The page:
The Power of Art Therapy

By Lowe, Bill | Daily Herald (Arlington Heights, IL), September 1, 2016 | Go to article overview

The Power of Art Therapy


Lowe, Bill, Daily Herald (Arlington Heights, IL)


Byline: Bill Lowe, Chicagoland Methodist Senior Services

Memory loss can fundamentally alter how a person connects to the world around them. However, the arts have shown time after time to have a profound impact on memory, allowing many to engage with loved ones and express themselves in new and powerful ways.

This fall, Bringing Art to Life, a project led by Dr. Daniel C. Potts and Ellen Potts, is expanding to Chicago with the support of High Socks for Hope, the foundation started by White Sox pitcher David Robertson and his wife Erin Robertson. In Chicago, the project will have a special focus on veterans with memory loss, in keeping with a key mission of High Socks for Hope: veterans' relief.

Bringing Art to Life - Chicago will roll out at Chicagoland Methodist Senior Services (CMSS), where we're proud to add this to our Engagement Through the Arts initiative alongside Music & MemorySM, a renowned music therapy program that launched at CMSS earlier this year. In July, we held a kickoff event at CMSS' Wesley Place, led by licensed art therapist Jenn Ross, along with Angela Ray and Cyrus Alavi, project directors from Bringing Art to Life u Chicago. David, Erin and their young son came by to help launch the program and talk to the group about their art.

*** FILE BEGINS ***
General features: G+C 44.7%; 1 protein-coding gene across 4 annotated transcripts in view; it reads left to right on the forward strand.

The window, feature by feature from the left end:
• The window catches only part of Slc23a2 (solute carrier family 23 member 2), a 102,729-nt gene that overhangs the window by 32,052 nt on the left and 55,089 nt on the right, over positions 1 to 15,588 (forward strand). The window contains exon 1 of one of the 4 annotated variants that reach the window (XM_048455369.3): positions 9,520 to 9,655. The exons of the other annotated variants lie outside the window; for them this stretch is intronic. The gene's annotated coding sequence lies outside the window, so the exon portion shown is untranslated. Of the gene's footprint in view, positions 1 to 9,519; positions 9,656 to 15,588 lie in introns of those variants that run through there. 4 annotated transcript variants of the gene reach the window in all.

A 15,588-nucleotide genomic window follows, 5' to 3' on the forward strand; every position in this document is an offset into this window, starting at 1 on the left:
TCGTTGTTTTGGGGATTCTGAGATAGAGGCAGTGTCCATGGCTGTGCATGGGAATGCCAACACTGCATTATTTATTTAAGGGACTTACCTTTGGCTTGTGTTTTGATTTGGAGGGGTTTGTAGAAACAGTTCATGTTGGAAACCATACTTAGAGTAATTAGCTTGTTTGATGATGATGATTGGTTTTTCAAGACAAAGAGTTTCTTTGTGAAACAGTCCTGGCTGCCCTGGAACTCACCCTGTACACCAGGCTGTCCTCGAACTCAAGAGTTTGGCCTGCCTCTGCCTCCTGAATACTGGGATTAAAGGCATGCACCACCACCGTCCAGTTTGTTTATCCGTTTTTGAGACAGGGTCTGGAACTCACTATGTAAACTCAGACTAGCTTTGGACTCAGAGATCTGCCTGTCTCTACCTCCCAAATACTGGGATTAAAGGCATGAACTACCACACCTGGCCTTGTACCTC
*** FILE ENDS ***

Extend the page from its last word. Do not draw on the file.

Here's what we saw at that event -- and how you can bring the benefits of art therapy to others with memory loss.

Making connections, sharing stories

Part of the power of art therapy is its ability to help people open up and forge connections. Married couple Richard and Jean Anderson participated in this kickoff together. Richard, who served in the Naval Air Force Reserve and was active during the Cuban missile crisis, lives with Parkinson's disease, as well as memory loss. Together, the couple created a magnificent piece based on the quote, "Without change, there could be no butterflies."

Jean says she's experienced firsthand that art therapy can restore some of one's ability to connect with the world around them that memory loss limits. She credits the program with giving people the opportunity to reach outside of themselves.

"That's the gift of being alive u it's being connected," said Jean. "This art program gives people the means by which they can re-establish and maintain that connectedness. Maybe they'll paint something from a memory or someone loved."

During the program, Teresa Reilly, who served as an Army nurse in World War II, shared stories of her childhood on a farm, her time in the Army and her career after the war ended, teaching other nurses. Teresa seemed to thoroughly enjoy telling these stories and was engaged in the process. She even told David Robertson about the time she went to a White Sox game with a school group, decades before he joined the team. Her memory didn't waver, even when it came to the finer details about the game she attended. …

The rest of this article is only available to active members of Questia

Already a member? Log in now.

Notes for this article